I was very excited to come across Four Letter Word, an inspired and unique collection of love letters edited by Joshua Knelman & Rosalind Porter. “Is there any communication more potent than the love letter? Is there any charge greater than seeing those words on paper? The editors of this collection decided to ask some of the most important writers of our time to compose a fictional love letter – breathing new life into a forgotten custom, and affording words themselves the power of seduction that they richly deserve. The result is an iridescent picture of what love looks like in the twenty-first century: a collage of methods and moods. Each letter is radically different from the others, and all but one are published for the first time.” Some of the names included here are Margaret Atwood, Neil Gaiman, Lionel Shriver, Jan Morris, Jeanette Winterson, Audrey Niffenegger, to name a few. Delicious!
Speaking of delicious, I manged to get myself a few titles from the Penguin Great Food series, which look really delectable both inside out. I’ve got the ones by Charles Lamb, M.F.K Fischer, Alice B. Toklas and Brillat-Savarin’s Pleasures of The Table. Still on the subject of food, Adam Gopnik’s essays in The Table Comes First is also another much anticipated read. I still want to read his Paris To The Moon (which has been sitting on my shelves for a while now) first though, before getting to The Table. I sometimes see myself like my dog, Sandy, who while having a bone/ treat already in her mouth, still tries to get her paws at another piece. :p
I have always wanted to read Hemingway’s A Moveable Feast and so was happy to find it at the sale. And having recently started on Alexander McCall Smith’s The Dog Who Came In From The Cold (and liking it), I thought I’d add another one (Friends, Lovers, Chocolate) to the collection. Besides, it was in an edition that I like.
I am no gardener, and have close to zero knowledge about plants and gardening. But in recent years, I seem to have developed a fascination for books on the history and science of it, also memoirs of those working on their gardens and such. Maybe it’s also the influence from reading the blogs of all you garden loving bloggers out there that has brought about this new appreciation. At least I know I recognise the name Anna Pavord from having read about her in The Captive Reader’s blog. The Naming of Names: The Search for Order in the World of Plants certainly looks to be a fascinating read.
Although I have been slowly acquiring various volumes on the Mitford sisters and their works, I have never read any of eldest sister Nancy’s books. Now, having found three of her fictions and one non-fiction (Frederick The Great), I can finally see for myself where her genius lies.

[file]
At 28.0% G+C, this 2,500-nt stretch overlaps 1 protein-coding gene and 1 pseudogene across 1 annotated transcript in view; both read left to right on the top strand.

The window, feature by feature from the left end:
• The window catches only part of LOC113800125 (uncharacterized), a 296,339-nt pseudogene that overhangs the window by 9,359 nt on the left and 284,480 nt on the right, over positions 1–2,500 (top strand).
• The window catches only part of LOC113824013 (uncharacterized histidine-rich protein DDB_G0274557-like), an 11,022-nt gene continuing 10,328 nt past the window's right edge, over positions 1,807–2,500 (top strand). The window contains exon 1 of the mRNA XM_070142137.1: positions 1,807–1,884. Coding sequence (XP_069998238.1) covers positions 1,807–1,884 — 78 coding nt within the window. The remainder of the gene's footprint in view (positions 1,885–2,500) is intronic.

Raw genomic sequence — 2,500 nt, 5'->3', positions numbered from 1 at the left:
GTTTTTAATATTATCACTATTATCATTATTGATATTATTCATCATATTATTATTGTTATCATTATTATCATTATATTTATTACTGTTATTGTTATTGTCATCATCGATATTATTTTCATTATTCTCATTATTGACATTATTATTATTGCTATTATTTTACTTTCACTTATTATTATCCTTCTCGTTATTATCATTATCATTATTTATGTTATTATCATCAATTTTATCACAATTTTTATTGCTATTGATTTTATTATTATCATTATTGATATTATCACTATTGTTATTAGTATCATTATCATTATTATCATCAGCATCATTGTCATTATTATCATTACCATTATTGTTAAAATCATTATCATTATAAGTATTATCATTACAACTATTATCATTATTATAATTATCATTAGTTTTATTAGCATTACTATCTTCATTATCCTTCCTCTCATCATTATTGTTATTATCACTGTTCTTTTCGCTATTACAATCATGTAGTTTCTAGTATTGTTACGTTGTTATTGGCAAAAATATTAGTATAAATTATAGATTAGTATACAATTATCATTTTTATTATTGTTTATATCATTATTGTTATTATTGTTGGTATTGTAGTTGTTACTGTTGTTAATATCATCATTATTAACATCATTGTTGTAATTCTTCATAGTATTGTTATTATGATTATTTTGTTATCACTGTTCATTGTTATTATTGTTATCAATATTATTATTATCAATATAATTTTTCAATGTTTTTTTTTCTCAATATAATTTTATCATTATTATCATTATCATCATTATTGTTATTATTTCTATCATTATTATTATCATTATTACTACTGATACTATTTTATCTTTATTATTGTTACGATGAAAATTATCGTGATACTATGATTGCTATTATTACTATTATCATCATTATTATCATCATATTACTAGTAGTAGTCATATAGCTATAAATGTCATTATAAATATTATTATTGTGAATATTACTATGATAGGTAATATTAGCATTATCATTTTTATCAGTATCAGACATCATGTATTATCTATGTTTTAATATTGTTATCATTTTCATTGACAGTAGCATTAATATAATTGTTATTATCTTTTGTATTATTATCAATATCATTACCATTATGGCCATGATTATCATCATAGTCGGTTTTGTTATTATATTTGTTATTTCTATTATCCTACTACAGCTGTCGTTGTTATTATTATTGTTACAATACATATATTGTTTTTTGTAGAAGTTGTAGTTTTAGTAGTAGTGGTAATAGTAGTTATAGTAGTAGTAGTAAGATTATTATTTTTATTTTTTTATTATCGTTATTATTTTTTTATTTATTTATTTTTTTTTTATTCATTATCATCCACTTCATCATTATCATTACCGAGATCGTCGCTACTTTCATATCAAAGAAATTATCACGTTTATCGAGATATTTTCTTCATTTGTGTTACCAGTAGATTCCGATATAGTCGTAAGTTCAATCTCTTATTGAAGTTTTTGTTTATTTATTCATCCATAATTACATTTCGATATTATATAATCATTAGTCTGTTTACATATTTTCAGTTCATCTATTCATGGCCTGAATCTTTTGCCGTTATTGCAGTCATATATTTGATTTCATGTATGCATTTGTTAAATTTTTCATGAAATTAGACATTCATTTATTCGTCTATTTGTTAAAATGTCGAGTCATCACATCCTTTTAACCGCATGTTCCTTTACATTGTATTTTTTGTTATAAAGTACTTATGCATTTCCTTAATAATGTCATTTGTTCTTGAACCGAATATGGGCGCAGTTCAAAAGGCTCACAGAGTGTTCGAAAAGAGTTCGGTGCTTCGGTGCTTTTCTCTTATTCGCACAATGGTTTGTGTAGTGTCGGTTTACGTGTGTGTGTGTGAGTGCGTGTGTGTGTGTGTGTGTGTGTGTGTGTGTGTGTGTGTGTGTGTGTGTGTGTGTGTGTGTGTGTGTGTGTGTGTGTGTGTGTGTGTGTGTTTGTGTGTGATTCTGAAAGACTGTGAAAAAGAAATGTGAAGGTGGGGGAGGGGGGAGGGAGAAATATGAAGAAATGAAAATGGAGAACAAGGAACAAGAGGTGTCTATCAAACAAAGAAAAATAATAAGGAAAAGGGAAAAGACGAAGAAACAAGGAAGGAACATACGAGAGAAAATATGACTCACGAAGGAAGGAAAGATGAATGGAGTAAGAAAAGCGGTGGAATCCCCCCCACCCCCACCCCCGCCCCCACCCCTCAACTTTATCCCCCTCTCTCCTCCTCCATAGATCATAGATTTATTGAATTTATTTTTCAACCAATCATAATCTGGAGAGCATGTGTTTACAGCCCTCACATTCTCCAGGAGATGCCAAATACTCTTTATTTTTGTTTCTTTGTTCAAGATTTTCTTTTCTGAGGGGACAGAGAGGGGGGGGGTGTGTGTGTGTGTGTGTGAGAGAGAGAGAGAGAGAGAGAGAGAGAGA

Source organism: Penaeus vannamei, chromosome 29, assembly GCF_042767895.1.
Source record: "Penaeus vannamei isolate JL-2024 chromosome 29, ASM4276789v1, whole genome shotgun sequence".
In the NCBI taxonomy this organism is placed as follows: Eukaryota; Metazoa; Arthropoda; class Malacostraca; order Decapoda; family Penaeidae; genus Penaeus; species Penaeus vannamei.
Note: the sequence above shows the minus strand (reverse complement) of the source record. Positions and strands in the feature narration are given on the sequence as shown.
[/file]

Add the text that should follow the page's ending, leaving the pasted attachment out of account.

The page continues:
Joseph Brodsky is a name I have never come across before, but definitely not unfamiliar to many of you I suppose, being a Nobel Prize winner for Literature at one time. I like essays, and this one (Less Than One & other selected essays) sounds like pretty good stuff!
I have only read, or rather listened, to Graham Greene’s The End of The Affair and although I enjoyed it, I somehow do not find myself wanting to read any of his other books as their subject matters just don’t quite appeal to me. But a book on Greene’s life in letters, that’s another story altogether.
If you haven’t noticed that I love books on other people’s letters, here’s two more to convince you. Jessica Mitford’s Decca and Lillian Smith’s How Am I To Be Heard?. The Mitford one I am familiar with, but Lillian Smith is new to me. “This compelling volume offers the first full portrait of the life and work of writer Lillian Smith (1897-1966), the foremost southern white liberal of the mid-twentieth century. Smith devoted her life to lifting the veil of southern self-deception about race, class, gender, and sexuality.” Sounds interesting enough to me.
I have not read any Nabokov and have no intention of reading Lolita, his most acclaimed work, but I couldn’t resist this lovely Penguin Modern Classics edition of Pnin. I just love the cover design and the paper quality used in this edition. The story about a Russian professor adapting to the American life and language also seems appealing enough. And I get to say ‘I read Nabokov’ at last (that is, when I have really gotten around to reading it).
Penguin really does have a wide selection of editions and most of them are very pleasing to the eye (and hand, for that matter). I bought both the Chatwin and Auster mainly because they were in the Penguin Deluxe Classics editions. I just love the feel of those French flaps and rough cut pages. Yes, shallow reader that I am.